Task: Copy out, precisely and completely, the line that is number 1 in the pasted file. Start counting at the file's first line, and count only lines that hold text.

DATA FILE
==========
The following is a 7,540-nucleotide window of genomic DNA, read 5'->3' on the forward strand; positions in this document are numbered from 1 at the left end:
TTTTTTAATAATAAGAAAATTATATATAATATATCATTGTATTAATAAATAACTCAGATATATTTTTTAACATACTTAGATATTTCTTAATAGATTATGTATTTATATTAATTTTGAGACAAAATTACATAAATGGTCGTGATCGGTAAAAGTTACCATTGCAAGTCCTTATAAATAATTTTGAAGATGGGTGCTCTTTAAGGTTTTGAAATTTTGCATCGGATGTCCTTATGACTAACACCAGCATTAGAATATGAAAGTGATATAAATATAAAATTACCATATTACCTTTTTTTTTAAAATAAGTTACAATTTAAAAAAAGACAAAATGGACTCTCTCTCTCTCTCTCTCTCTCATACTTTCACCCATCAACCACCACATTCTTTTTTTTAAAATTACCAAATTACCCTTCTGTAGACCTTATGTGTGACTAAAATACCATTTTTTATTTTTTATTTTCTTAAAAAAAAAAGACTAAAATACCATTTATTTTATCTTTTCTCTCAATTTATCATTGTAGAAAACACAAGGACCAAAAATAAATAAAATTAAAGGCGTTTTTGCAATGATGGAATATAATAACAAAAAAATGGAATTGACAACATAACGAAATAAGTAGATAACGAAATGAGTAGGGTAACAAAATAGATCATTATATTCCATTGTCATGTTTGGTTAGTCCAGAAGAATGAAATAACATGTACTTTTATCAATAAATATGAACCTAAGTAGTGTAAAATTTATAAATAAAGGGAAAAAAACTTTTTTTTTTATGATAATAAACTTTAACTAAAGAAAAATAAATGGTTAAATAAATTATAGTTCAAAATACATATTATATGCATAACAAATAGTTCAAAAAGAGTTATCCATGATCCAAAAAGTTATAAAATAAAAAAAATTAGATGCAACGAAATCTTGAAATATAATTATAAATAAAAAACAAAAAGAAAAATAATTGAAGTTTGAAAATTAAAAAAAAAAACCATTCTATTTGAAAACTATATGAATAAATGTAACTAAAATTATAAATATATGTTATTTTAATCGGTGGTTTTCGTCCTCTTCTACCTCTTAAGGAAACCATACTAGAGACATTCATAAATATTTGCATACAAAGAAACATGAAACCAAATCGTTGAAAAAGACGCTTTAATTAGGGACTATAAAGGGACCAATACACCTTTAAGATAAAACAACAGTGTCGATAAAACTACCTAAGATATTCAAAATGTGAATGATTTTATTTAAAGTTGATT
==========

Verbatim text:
The following is a 7,540-nucleotide window of genomic DNA, read 5'->3' on the forward strand; positions in this document are numbered from 1 at the left end: